Anyone who wishes to visit the reserve once the gate has been lock is still more than welcome to do so. We are very happy to encourage genuine wildlife watchers to park their cars in the disabled bay if they wish to take a walk along to the lochside and listen out for nocturnal manoeuvres in the dark! Please do take care if you are visiting the reserve at night as it can be quite easy to wander off the path and there are many ruts and bumps in the ground that are well-hidden by grass.
Thanks for your attention!
Thursday, 15 May 2008
Something possessed Grahame and I on Saturday night and made us think it would be a great idea to go to the reserve at 7.30am on Sunday morning – and you know something – it was worth it! :-) I’m serious – it really was! Don’t believe me? Then read on…
It was a truly beautiful morning and we pulled into the reserve (doing the usual 1 mile an hour!) wondering what we might see. Well, how about a couple of roe deer grazing at the end of the dam to kick us off? :-) I have to admit – much as I love my birds, I truly enjoy catching out the larger mammals we have around the reserve – and deer are my absolute favourites! I love the way they can be standing stock still one moment, and the next they leap sideways and take off into the undergrowth – sometimes so fast that you can’t really be sure you saw them at all! :-)
Once I’d calmed myself down – and Grahame had taken his hands down from his ears – we sat in the car quietly for a minute or two and were amazed to see a fox slinking along the back of the filter beds! It came from the direction of the dam and headed towards the right hand side of the car park. What really tickled us, though, was the fact that it appeared to be carrying a hedgehog in its mouth! I have no idea whether the amount of eating in a hedgehog warrants the danger of dealing with the prickles – but I suppose the fox knows what he is doing! It did remind me of hedgehog flavour crisps that were on sale for a limited time when I was a kid at high school circa 1990 though! ;-)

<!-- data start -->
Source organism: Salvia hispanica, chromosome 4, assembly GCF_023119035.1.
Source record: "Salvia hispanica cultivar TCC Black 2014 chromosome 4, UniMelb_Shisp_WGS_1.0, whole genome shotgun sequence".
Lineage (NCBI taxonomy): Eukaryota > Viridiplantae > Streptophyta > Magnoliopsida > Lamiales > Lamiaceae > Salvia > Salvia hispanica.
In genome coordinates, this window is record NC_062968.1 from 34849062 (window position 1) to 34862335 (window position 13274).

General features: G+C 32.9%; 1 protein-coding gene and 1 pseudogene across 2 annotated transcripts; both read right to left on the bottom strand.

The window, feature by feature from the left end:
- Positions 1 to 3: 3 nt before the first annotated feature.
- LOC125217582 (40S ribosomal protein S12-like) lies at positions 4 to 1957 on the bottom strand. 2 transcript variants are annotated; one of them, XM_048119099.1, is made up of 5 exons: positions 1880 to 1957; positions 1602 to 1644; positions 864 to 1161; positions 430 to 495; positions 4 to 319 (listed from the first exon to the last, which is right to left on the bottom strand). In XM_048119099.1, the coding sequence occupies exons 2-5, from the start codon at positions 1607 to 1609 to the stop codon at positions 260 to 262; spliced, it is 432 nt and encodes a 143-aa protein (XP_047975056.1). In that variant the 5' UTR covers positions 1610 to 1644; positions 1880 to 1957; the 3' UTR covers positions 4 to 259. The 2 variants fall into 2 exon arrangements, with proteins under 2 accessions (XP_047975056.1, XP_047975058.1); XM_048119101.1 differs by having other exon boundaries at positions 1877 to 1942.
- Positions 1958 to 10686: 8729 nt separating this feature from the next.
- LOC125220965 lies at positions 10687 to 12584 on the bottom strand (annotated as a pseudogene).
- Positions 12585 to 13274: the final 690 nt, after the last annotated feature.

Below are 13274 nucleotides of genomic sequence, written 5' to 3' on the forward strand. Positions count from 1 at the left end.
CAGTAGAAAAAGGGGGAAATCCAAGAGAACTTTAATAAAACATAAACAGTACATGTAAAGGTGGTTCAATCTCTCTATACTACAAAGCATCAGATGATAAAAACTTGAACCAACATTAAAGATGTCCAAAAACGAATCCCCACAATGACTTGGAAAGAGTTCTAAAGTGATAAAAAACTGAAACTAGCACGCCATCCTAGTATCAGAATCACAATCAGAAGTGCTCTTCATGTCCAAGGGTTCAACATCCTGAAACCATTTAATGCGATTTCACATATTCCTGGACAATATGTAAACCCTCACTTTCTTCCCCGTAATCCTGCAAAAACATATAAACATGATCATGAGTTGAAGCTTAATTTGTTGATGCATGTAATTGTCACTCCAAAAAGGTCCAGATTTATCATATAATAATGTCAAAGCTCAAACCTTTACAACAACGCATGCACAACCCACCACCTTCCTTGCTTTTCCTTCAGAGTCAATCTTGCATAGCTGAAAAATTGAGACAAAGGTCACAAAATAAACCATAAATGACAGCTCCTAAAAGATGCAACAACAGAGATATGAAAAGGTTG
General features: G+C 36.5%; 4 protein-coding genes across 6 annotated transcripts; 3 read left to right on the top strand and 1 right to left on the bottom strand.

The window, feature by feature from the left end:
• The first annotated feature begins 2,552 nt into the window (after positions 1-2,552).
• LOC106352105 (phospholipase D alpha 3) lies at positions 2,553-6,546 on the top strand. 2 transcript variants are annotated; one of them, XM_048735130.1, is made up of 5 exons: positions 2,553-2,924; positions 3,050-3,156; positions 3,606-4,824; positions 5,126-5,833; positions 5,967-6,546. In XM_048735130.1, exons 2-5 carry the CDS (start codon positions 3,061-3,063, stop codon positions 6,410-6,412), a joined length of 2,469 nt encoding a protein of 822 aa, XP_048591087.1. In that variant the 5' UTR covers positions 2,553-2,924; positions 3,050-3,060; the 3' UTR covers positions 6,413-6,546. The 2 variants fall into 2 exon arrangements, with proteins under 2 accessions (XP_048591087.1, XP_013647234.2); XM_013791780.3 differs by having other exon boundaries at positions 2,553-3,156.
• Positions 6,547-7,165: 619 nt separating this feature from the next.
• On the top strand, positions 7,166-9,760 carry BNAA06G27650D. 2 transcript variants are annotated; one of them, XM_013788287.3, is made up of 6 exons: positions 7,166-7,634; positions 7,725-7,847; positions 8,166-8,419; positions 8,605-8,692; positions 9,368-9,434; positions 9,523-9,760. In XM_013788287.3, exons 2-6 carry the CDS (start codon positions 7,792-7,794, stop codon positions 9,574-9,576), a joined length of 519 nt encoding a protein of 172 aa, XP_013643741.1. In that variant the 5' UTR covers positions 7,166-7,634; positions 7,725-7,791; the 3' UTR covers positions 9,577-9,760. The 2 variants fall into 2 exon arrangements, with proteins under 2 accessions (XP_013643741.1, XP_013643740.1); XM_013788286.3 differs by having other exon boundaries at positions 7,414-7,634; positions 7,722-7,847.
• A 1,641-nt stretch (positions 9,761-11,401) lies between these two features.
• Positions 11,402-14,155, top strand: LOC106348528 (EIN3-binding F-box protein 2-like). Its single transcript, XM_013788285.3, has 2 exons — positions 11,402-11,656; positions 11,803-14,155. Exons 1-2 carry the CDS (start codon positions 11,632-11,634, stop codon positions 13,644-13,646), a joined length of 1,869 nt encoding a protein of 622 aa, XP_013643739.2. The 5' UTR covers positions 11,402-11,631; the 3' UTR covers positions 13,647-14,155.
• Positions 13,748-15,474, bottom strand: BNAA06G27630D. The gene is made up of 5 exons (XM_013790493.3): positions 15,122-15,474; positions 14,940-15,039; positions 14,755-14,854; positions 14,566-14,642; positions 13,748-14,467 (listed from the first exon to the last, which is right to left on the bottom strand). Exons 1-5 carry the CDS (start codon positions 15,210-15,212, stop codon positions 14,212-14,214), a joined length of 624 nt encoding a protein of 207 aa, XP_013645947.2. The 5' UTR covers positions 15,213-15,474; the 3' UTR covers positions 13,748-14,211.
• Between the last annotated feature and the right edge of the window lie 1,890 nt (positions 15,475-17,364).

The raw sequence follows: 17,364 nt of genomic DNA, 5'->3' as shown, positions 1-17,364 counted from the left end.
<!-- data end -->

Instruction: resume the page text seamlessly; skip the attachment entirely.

After we finally exited the car, disturbing the nesting moorhen on the filter beds as we did, we heading on up the steps to the top of the dam where we were hit by the cacophony of songs from the various warblers (garden warbler, another LBJ, now added to the species list! ;-)) along with our resident song thrush singing his heart out at the very top of the highest tree and the swallows zipping around playing tag in the sky. It is nice to stand at the top of the steps and take a deep breath of the sweet smelling fresh air – not least because the steps are quite steep and can take it out of you a bit - but also because you get a great view looking easterly over the reserve with a fair spread of the mature willow trees, younger trees of various types and the boggy grasslands being so successfully reclaimed by the work of the Conservation Team and local Air Cadets.